However, as long as the fiberglass stays where it belongs – out of sight and inside the mattress – it will not pose a danger to your health or your home.

How to know if your mattress has fiberglass inside 

The only way to see fiberglass in a mattress is by removing or damaging the cover, which is big no-no as doing so will expose you and your home to fiberglass. So you have to rely on other ways to detect whether your mattress contains fiberglass.

Person inspects the corer of a white mattress that contains fiberglass

(Image credit: Getty Images)

These are signs that your mattress contains fiberglass:

  • Price: First of all, look at the price tag. If the MSRP (original, full retail price) of the mattress is really cheap, it’s likely they used the cost-cutting flame barrier.
  • Tag or label: Sometimes, the label will mention that it contains fiberglass. 
  • Alternative terms: Some brands refer to fiberglass as “glass wool”, “silica”, and “glass fiber” to avoid explicitly saying they use fiberglass.
  • The website or care manual: The company’s website will sometimes list the materials they used as a flame barrier. If you bought the mattress a while ago and haven’t kept the manual, check the mattress label for the model name and product number. You can then use the name and number to search online for the mattress's care manual – which may mention whether the mattress uses fiberglass or not.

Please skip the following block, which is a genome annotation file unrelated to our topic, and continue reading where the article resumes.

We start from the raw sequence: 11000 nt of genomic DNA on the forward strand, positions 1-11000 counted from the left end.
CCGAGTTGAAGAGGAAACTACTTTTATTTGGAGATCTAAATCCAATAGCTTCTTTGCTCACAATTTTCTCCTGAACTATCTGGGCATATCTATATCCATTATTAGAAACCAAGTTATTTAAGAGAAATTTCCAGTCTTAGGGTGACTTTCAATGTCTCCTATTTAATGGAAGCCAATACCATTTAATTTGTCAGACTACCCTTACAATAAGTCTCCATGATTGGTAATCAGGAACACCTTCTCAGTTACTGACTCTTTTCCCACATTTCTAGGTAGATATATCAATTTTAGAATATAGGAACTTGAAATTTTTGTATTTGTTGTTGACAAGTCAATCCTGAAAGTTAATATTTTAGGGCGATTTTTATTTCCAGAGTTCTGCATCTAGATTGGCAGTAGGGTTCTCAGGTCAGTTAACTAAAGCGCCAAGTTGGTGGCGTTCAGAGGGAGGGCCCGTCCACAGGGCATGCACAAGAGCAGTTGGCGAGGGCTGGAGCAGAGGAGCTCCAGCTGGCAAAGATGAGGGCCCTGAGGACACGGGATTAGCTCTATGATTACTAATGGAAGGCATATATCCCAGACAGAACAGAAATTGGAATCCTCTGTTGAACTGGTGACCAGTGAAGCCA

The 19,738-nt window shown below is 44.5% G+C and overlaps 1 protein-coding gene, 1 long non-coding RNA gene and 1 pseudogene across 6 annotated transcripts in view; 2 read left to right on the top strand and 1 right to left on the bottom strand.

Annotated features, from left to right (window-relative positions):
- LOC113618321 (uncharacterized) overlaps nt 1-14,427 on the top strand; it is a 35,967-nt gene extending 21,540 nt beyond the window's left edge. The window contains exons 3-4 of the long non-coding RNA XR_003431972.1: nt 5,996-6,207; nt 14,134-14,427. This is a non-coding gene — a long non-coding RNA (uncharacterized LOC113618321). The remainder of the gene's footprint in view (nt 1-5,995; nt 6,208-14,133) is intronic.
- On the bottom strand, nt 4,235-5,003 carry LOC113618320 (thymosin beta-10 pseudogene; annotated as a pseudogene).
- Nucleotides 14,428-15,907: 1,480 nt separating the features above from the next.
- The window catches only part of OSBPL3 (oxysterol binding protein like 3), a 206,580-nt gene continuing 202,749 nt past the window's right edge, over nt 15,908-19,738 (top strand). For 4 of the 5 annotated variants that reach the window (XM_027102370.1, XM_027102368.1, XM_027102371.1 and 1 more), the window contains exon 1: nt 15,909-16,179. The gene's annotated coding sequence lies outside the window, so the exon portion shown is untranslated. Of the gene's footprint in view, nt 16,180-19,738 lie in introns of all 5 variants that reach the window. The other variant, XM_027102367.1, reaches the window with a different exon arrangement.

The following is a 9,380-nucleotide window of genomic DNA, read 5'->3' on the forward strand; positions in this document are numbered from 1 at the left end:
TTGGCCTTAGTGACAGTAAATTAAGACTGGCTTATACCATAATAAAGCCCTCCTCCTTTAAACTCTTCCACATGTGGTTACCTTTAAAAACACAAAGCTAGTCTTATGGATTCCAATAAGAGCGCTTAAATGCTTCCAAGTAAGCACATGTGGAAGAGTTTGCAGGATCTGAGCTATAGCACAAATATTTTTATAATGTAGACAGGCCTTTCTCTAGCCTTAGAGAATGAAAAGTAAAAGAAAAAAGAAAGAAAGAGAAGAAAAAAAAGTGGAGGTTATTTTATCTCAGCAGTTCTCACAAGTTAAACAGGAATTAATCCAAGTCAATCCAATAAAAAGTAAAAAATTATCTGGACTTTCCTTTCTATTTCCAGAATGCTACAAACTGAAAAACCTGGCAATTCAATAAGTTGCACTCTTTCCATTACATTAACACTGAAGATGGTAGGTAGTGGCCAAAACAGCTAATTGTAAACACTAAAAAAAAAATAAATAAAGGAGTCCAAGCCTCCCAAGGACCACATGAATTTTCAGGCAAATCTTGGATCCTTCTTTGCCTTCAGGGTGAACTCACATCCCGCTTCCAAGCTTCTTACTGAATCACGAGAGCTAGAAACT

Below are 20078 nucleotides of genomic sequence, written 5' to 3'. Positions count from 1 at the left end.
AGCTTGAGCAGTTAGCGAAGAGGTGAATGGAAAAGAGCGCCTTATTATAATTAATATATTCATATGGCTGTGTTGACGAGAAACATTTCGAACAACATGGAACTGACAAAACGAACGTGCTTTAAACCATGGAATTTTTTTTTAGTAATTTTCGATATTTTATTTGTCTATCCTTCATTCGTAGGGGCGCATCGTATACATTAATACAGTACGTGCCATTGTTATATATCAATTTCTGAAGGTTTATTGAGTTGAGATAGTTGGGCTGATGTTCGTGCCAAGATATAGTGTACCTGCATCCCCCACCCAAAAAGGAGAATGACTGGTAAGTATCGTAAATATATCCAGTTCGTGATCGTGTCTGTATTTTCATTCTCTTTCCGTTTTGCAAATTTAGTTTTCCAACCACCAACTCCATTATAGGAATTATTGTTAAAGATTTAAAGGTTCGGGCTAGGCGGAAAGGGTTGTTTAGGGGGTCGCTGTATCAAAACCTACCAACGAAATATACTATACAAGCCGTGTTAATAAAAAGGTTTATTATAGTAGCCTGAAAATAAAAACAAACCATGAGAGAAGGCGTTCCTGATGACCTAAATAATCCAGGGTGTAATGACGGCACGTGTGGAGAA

• No mention of fiberglass: This advice sounds counter-intuitive, but it’s important to remember that mattress brands who don’t use fiberglass, such as Saatva and Bear Mattress, will take every opportunity to boast about the fact that they don’t use fiberglass. If a company avoids telling you what they use as flame retardant, be on your guard.
  • It’s memory foam: While not all memory foam mattresses contain fiberglass, they are more likely to. Some beds advertised as memory foam actually use cheaper polyfoam instead, which contains fiberglass.  

What to do if there’s fiberglass in your mattress 

If you’re mattress has fiberglass, there’s no need to panic. Fiberglass is only a problem if the cover is removed or damaged and the fiberglass is exposed. As long as the material stays in the mattress, it won’t pose a risk.

To ensure the fiberglass stays where it belongs, look after the cover on your mattress. Keep it away from sharp items or anything that could cause it to split open, including pets who may want to chew it. We also recommend covering it with one of the best mattress protectors for all beds, and possibly a fiberglass-free mattress topper too for a belts-and-braces approach.

Should you buy a new mattress? 

If you’ve had your mattress for over eight years, you should probably replace it anyway as this is how long a mattress lasts on average, unless it's a premium latex mattress – they can last double as long.